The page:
[ Fall 2012 ]
The cover story in this issue of Harvard Public Health explores one of the most complicated intersections in policymaking: the nexus of public health and the economy. With the November U.S. elections just two months away, voters can consider what we have learned about these closely linked issues.
One thing we know for sure: A nation’s health performance and economic performance can’t be separated. On the most fundamental level, wealthier nations tend to have better health conditions and therefore healthier people. And as HSPH’s David Bloom has shown, healthier people likewise promote economic growth, in part because they are more productive and less likely to cost health care dollars. In developing countries, a 10 percent increase in life expectancy at birth is associated with a rise in economic growth of 0.3–0.4 percent a year, according to a 2001 report by the World Health Organization’s Commission on Macroeconomics and Health. Recent events in the news confirm that as countries around the world advance, they realize that creating universal health care systems nourishes long-term economic growth.
Public health, which focuses on disease prevention and health promotion, is central to an economy-boosting healthy population. In the 20th century, public health advances accounted for 25 more years of life expectancy on average in the United States. According to the federal Centers for Disease Control and Prevention, these advances included: the eradication of smallpox and control of other infectious diseases through vaccination; improved sanitation and access to clean water; improvements in food safety and nutrition; safer workplaces; family planning; and a drop in smoking rates.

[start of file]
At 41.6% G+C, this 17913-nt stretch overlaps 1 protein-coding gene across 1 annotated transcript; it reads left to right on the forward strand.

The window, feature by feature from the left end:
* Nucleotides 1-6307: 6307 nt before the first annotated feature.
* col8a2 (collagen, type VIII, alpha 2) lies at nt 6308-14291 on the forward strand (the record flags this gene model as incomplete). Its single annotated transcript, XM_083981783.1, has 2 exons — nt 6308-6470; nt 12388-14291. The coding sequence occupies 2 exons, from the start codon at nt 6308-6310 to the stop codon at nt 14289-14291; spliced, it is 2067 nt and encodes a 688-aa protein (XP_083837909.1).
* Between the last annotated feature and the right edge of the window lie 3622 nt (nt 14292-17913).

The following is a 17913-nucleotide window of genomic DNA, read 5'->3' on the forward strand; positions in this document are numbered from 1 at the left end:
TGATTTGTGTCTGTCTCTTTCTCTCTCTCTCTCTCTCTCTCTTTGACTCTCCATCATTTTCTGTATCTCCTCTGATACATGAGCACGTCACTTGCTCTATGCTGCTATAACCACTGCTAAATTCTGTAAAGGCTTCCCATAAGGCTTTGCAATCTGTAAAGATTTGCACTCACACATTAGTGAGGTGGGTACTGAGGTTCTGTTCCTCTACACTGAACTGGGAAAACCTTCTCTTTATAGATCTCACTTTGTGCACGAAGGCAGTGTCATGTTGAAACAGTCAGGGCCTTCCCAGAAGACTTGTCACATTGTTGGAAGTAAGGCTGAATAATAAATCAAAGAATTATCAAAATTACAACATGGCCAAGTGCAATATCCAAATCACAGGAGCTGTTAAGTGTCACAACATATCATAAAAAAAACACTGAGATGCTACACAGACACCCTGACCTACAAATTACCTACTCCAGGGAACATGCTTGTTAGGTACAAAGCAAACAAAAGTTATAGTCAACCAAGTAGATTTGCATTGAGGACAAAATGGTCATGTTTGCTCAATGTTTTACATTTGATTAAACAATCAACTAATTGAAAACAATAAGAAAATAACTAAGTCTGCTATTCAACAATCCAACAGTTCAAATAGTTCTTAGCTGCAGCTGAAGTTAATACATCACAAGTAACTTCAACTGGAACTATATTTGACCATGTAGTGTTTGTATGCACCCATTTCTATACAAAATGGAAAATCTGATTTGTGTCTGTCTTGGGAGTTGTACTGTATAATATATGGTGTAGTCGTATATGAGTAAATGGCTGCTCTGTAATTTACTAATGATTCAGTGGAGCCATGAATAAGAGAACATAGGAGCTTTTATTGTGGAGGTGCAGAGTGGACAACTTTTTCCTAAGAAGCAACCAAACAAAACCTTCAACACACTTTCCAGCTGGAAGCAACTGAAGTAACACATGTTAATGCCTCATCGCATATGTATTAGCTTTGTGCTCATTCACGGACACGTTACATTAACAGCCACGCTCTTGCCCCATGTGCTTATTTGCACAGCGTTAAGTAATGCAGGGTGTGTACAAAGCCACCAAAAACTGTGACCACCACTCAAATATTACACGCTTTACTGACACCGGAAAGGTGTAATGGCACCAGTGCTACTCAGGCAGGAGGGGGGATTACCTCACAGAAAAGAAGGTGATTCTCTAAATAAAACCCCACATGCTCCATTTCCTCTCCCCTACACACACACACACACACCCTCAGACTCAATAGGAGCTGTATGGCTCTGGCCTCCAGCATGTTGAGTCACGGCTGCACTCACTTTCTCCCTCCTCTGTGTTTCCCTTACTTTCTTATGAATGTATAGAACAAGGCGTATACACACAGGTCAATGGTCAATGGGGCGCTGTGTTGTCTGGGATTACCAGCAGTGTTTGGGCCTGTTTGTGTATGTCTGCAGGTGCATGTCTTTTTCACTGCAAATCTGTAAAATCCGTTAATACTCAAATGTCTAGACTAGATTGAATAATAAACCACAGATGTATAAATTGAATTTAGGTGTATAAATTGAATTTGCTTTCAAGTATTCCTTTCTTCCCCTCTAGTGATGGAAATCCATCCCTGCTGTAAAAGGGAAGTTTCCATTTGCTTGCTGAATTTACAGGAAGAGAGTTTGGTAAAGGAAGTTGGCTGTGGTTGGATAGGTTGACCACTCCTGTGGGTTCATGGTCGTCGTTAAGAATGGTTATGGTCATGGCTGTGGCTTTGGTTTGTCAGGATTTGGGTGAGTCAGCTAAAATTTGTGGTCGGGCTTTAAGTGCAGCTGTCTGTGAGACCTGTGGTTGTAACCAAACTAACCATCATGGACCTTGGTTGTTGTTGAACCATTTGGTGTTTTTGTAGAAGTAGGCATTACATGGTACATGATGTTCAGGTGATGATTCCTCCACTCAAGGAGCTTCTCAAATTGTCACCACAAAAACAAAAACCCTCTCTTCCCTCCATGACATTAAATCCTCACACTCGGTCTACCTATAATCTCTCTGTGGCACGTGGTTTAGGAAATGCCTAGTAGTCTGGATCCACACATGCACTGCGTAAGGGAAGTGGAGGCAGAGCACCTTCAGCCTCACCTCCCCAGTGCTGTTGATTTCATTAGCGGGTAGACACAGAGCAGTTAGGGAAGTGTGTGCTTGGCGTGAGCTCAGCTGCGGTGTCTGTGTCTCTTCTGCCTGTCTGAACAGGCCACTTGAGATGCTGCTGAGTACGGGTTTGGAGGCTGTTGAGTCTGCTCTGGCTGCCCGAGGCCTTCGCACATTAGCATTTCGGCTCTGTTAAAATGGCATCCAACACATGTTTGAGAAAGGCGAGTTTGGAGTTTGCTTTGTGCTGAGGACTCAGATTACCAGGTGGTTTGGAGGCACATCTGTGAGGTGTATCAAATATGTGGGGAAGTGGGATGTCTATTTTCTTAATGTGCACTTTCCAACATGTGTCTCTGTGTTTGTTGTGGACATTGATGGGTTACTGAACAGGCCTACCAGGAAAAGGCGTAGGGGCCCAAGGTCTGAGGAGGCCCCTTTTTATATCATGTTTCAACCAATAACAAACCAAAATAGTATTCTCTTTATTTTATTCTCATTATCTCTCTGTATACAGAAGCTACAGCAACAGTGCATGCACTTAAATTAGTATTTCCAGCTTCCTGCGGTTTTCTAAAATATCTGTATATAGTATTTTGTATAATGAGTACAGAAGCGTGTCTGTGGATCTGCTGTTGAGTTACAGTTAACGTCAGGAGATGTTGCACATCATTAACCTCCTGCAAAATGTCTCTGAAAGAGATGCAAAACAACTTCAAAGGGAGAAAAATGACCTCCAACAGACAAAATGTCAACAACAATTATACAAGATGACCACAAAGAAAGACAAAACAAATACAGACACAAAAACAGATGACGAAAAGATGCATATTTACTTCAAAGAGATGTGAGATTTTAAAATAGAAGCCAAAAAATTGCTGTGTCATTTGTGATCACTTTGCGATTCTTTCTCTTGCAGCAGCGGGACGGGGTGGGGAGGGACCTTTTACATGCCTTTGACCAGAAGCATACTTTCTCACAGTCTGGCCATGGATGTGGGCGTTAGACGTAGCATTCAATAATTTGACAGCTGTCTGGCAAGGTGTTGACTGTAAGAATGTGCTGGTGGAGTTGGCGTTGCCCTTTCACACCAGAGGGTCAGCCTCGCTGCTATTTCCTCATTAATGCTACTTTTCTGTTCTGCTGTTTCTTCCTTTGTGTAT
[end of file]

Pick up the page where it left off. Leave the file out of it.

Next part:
Today, different public health problems threaten economic gains, both in affluent and developing countries. Of particular concern are rising levels of noncommunicable diseases, such as obesity, diabetes, high blood pressure, heart disease, cancer, and mental disorders. In the U.S., three-quarters of health care dollars go to treating these chronic—and often preventable—diseases.
Health, of course, is an intrinsic value—an end in itself. But it is no contradiction to add that healthy people make for a healthier economy. In the U.S. and around the world, a strong and sustained investment in public health is the best policy bargain of all.
Dean of the Faculty and T & G Angelopoulos Professor of Public Health and International Development,
Harvard School of Public Health